Yet, despite the unusual sluggishness in real GDP growth, the labor market has improved substantially during the current expansion, highlighted by the steady decline in the civilian unemployment rate from 10.0 percent in October 2009 to 6.1 percent in August of this year. This compares most closely to the drop in the unemployment rate during the first five years of the 1980s expansion, when it fell from its cyclical peak of 10.8 percent in October 1981 to 5.8 percent in October 1986. But recall that real GDP grew much faster during the first five years of the 1980s expansion than it has over the last five years. The labor market improved in each of the two more recent expansions as well but not to the same degree in large part because the unemployment rate peaked at a much lower level.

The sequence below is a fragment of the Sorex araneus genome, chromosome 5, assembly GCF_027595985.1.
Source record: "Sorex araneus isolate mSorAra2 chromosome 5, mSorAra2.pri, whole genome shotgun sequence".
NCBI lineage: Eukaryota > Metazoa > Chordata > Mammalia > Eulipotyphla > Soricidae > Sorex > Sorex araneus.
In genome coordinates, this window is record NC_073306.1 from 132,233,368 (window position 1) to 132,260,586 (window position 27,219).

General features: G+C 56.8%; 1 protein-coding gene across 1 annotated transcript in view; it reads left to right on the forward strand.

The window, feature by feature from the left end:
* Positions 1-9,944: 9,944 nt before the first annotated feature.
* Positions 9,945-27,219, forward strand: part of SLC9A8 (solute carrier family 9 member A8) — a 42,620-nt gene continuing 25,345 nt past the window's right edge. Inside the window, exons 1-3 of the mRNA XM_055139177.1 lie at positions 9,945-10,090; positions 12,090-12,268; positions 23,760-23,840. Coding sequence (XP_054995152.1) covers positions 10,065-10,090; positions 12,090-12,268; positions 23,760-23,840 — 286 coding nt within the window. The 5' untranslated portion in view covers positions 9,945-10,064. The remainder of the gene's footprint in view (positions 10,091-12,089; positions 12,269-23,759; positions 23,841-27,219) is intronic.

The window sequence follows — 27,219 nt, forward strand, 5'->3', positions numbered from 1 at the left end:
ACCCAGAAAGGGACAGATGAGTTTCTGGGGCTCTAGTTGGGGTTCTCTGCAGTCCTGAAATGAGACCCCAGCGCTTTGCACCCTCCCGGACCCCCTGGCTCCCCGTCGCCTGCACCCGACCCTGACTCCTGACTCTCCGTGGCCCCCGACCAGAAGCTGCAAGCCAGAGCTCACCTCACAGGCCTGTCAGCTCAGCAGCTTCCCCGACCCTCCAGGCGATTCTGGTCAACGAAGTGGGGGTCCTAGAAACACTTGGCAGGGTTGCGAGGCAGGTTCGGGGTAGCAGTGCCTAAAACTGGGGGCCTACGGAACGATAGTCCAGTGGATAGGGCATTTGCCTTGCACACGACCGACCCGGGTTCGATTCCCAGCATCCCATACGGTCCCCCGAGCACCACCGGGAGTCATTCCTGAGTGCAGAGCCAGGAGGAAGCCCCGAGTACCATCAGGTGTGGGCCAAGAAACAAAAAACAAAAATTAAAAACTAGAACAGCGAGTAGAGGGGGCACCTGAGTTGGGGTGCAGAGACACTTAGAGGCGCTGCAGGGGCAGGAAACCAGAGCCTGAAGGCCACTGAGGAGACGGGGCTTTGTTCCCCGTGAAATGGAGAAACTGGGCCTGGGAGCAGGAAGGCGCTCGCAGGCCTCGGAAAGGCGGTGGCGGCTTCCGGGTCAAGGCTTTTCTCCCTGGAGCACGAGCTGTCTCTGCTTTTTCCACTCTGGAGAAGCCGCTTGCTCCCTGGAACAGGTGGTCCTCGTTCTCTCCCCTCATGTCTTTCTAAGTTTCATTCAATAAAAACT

Of course, there is still considerable debate about the current health of the labor market. Most would agree that the unemployment rate, although lower than it was roughly five years ago, is still too high when compared to its low of the previous expansion. However, when compared to its historical average, it seems to be close to normal. For example, from January 1948 to the present, the median civilian unemployment rate was 5.6 percent and the average was 5.8 percent, which is not that different from its most recent reading. Indeed, the LQ forecast anticipates the unemployment rate falling to 5.8 percent by the end of this year and to about 5.0 percent by the end of 2015.